You may be able to find something cheaper, but this will work.
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In your setup you dont have to worry about any obnoxious gases backing up into it. Not only is sewer gas stinky it is corrosive. Dont trust the check valve on the condensate pump. We use them here at work on our humidifiers and both failed within a year. I think we put in a Watts check valve and it has had no problem since. Use a trap anyway it keeps things out of the pump you dont want in it as condensate is often contaminated with mold and algae.. Use some couplings so you can take it apart if it ever becomes clogged.. The other line of thought is glue it all up and put the couplings in when and if you ever need them.
Jimmie
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On 12/24/2011 10:41 AM, snipped-for-privacy@optonline.net wrote:

Mine goes into the French drain where the system is located. There is not that much water and drain is only wet for first 5 feet or so. I have no real water problem and no sump pump.
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wrote:

Easiest way is start with saddle tee to a handy vent line. NIBCO, others have them, Google a search for online catalogs to get the right part number you want and go to a real plumbing distributor. Glue it on, drill the hole, run the line with a homemade trap using a return (180 degree) bend and you should be good to go in an hour.
Joe
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Isn't tapping into a sewer vent line for a condensate drain or any kind of drain a plumbing code violation? And even if it's legal, since this is the basement, that isn't going to be easy.
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wrote:

I tapped into the sewer, then I had a flood backup, it flooded and ruined my furnace. Plan ahead.
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On 12/24/2011 9:41 AM, snipped-for-privacy@optonline.net wrote:

Most common is an indirect connection where the furnace drain goes to something like a floor drain and drains through an air gap. Several of the posts are an indirect connection.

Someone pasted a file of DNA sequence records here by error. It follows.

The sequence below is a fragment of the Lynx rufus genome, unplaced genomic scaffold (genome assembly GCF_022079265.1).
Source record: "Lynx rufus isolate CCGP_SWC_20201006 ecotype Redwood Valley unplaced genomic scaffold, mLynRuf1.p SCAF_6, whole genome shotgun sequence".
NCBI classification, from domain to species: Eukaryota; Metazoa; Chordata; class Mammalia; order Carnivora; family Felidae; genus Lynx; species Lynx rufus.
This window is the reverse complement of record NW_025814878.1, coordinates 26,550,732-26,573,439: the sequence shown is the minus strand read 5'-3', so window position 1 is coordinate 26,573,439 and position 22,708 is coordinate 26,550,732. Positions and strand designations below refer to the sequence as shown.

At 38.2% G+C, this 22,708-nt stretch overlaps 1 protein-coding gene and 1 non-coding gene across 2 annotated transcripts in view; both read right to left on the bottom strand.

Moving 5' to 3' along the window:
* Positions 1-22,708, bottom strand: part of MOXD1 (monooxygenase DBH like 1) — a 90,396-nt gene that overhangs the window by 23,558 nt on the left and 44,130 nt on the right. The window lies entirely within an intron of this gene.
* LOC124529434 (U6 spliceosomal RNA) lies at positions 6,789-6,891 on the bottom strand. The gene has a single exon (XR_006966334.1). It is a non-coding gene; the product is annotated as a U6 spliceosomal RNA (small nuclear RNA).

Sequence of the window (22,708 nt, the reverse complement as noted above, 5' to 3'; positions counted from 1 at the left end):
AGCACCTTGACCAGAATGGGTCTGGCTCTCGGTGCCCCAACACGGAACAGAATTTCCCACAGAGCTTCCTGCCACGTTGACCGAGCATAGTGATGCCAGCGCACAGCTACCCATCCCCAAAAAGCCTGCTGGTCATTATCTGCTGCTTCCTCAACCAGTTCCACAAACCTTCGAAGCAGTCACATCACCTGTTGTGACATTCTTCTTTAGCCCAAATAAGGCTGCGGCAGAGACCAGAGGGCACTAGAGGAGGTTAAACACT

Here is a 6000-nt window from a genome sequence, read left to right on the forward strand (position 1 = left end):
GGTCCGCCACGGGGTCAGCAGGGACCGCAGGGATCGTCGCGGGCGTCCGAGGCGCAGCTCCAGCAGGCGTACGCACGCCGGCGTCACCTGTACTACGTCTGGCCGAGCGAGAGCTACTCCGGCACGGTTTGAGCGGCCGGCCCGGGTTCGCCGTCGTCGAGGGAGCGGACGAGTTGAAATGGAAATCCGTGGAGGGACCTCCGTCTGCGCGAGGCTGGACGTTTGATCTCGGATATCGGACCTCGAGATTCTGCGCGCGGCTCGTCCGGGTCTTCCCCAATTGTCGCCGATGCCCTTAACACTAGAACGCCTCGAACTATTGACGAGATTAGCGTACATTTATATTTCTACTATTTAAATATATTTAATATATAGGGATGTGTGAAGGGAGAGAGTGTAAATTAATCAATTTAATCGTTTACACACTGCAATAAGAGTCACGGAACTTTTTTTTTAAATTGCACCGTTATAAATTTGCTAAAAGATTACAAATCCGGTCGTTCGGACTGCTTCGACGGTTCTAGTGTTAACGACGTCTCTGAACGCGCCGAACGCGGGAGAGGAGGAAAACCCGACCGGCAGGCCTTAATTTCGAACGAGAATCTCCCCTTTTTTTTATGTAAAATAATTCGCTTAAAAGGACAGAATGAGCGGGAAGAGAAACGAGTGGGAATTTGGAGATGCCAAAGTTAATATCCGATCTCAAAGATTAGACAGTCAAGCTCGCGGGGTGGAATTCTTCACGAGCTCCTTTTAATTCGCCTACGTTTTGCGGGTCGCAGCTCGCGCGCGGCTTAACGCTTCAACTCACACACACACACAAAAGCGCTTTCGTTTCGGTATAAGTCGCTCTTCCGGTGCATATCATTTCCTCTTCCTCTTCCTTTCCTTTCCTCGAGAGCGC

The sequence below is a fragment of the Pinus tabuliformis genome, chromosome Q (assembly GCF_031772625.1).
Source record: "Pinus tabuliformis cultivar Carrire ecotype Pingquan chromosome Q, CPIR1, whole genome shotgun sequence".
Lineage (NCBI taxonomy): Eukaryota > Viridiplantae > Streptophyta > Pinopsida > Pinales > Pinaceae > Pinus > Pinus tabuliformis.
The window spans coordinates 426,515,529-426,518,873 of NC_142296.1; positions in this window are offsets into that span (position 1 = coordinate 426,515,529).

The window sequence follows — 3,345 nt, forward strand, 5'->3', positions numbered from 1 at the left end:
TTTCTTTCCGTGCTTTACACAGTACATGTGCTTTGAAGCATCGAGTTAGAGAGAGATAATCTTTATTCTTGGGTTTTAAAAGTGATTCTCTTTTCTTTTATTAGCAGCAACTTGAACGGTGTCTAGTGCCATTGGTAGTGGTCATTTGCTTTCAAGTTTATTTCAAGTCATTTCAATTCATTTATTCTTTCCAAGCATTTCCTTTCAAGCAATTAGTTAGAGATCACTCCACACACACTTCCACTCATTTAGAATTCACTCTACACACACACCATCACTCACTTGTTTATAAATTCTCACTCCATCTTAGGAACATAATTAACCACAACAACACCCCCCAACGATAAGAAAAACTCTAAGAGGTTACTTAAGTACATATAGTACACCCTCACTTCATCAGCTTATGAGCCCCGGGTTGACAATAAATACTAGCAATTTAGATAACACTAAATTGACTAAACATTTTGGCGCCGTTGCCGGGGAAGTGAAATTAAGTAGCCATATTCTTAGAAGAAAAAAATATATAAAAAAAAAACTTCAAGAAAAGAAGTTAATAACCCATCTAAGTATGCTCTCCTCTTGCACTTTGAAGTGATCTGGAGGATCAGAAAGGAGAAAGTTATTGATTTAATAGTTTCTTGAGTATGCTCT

Or there is a condensate pump at the furnace that pumps to an indirect connection.
If you actually connect into the sewer pipes the furnace drain likely needs sewer system features including a trap, a vent, and correctly sized pipe.
Plumbing codes vary, but in my limited experience that is what codes are likely to want.
--
bud--

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Sorry for not making it clear. There is a condensate pump and that is how the condensate would get from the furnace up to the first floor shower drain pipe.

Which I believe I have, since it will connect above the shower trap. So it will be very similar to a dishwasher connection to a sink drain.

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On 12/25/2011 8:45 AM, snipped-for-privacy@optonline.net wrote:

A short search gave http://www.hartell.com/Files/Hartell/Global/US-en/site_files/KTP_Instructions.pdf 10. Condensate can be drained out a window, along the air conditioner freon line to outdoors, to a french drain or floor drain, sump pit, or to a laundry tub or sink. (Leave an air gap between the end of the discharge tube and drain). 11. Comply with all local codes for discharge water requirements.
These are all indirect wastes through an air gap, not directly into the sewer system.
The short search didn't turn up anything else specific.
Ask an inspector? Codes may vary on this.
Furnace condensate is somewhat acidic, if I remember right.
--
bud--

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wrote:

It will be acidic because it picks up CO2 from the air and created carbonic acid. It is a fairly weak acid tho.
In my case I ended up with a mini-split evaporator on the wall behind a bathroom so I snaked the condensate line down the wall, installed a "garbage disposal" type tail piece in the sink drain, above the trap and let it go there.